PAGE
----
Friday, August 29, 2008

Relax: the Faroe Islands have adequate data protection

Lots of people in Europe are trying to figure out how to reduce bureaucracy and red tape.  Let's face it:  we Europeans face some of the highest tax burdens in the world, with some of the highest numbers of public servants as a percentage of the general population anywhere on the planet.  So, let me pick a little example, to make a point. 
In this Internet age, when data flows around the planet at the click of a mouse, everyone agrees we need to be talking about global privacy standards.  Data doesn't start and stop at national borders when it travels on the Information Super-highway.  So, all the time and effort that has been spent in recent years, trying to segregate the world's countries into "adequate" and "not adequate" regimes in terms of data protection, has become largely obsolete and pointless.  Data doesn't stop, take a look around, and wait to find out if the European Commission has categorized a country as having "adequate" data protection.   The whole process is becoming a bit tired and irrelevant.  Last year, the European privacy regulators adopted an opinion, concluding that Jersey and the Faroe Islands have "adequate" data protection. 
Indeed, Jersey and the Faroe Islands.  I haven't been to either.  I'm sure they're lovely places.  I think they do fishing in the Faroe Islands.  As for Jersey, I have some sense of the kind of data that goes to places that are known as international tax havens.  International tax havens as a rule have "privacy" laws, and it's pretty obvious why.  I'm perfectly prepared to accept that these islands have solid data protection laws.  But why aren't we talking about more important topics, like Japan, for example, to name a country that is widely viewed as having very strong data protection practices, even if they're different than Europe's?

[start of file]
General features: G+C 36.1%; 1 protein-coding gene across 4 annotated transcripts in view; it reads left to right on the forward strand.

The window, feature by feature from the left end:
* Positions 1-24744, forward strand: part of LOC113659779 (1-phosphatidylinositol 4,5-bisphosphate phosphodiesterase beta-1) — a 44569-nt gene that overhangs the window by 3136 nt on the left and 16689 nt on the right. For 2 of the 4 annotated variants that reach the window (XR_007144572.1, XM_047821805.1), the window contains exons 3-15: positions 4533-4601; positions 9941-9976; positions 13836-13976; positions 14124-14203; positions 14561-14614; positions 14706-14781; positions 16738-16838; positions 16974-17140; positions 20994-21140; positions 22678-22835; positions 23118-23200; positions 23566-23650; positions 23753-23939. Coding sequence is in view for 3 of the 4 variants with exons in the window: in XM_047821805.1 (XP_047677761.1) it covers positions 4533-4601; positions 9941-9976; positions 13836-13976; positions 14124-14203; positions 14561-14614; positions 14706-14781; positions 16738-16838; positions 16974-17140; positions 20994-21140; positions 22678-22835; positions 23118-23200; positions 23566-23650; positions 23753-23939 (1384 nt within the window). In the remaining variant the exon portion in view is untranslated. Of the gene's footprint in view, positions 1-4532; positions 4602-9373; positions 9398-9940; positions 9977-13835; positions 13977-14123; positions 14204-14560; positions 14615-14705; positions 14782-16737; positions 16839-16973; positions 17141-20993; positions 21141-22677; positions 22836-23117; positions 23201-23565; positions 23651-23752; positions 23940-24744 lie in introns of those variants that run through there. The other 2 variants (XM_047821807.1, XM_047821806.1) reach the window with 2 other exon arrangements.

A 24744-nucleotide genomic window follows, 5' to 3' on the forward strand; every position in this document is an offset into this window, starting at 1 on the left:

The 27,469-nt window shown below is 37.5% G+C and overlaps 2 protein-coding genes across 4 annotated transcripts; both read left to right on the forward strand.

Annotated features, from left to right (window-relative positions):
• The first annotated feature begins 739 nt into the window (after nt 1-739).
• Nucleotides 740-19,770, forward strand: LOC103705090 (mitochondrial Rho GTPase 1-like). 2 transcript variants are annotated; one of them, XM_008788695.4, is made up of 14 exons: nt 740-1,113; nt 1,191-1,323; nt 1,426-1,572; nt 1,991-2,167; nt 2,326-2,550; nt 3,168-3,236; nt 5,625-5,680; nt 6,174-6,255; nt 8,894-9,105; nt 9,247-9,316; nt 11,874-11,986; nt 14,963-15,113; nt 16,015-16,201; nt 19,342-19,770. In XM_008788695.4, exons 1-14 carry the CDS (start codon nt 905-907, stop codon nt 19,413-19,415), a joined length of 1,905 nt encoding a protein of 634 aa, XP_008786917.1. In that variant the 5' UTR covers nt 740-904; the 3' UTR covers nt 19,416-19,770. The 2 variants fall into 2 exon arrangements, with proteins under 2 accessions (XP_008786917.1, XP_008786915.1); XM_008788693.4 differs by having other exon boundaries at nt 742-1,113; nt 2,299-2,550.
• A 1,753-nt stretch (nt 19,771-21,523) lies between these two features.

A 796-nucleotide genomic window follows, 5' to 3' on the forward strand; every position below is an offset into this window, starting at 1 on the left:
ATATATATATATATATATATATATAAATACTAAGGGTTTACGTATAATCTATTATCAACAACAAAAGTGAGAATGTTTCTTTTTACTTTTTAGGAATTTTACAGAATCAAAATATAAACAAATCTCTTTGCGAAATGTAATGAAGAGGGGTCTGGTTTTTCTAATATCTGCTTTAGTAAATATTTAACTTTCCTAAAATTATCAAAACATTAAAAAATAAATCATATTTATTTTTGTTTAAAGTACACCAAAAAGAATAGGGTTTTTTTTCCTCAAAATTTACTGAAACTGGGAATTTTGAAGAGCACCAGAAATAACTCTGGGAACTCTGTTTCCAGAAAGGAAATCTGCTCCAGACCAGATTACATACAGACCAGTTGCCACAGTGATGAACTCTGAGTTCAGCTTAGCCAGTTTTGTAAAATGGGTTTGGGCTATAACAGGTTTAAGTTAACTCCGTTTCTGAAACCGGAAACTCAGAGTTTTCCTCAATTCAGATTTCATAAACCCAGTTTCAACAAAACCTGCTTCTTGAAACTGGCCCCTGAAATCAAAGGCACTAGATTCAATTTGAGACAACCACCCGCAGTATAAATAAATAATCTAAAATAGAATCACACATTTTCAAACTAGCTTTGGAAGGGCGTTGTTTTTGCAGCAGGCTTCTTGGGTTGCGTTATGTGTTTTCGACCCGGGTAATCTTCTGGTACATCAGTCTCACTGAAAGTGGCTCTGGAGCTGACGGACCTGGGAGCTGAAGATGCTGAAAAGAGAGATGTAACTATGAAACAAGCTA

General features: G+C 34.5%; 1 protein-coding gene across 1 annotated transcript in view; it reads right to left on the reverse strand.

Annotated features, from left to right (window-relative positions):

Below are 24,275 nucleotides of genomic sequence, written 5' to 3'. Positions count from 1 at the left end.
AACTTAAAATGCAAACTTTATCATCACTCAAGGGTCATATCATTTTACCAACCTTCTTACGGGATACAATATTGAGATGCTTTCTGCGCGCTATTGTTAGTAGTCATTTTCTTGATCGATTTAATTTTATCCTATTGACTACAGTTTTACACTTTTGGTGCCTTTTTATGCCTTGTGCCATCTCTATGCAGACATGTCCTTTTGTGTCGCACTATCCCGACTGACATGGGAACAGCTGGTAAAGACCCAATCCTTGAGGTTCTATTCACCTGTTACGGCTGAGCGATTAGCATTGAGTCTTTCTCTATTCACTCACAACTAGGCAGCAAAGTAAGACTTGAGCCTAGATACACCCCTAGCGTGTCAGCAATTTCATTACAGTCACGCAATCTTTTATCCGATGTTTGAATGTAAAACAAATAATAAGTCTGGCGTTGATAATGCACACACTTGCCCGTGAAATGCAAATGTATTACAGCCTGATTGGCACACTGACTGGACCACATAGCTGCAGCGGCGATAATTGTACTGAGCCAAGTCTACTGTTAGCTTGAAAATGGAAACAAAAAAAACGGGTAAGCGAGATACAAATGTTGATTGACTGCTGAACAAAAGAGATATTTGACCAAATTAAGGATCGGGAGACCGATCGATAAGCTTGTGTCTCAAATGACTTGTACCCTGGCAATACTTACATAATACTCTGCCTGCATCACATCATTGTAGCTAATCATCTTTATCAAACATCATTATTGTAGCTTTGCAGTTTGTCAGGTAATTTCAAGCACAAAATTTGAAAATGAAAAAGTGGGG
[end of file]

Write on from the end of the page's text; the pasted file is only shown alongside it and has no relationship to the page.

Let's face it.  This process, reviewing a country's data protection regime, to ensure that it exactly mirrors Europe's, before awarding it a bureaucratic seal of approval, is a process that is out-of-date.  It doesn't reflect the realities in the world:  under current opinions, Argentina, Romania and Bulgaria are "adequate", but Japan is not!  Does anyone in the real world believe that personal data is better protected in Argentina, Romania or Bulgaria than in Japan?  And if our taxpayer-paid government leaders are spending their time writing opinions about the adequacy of data protection in the Faroe Islands, it's fair to ask whether our taxes are being wisely spent.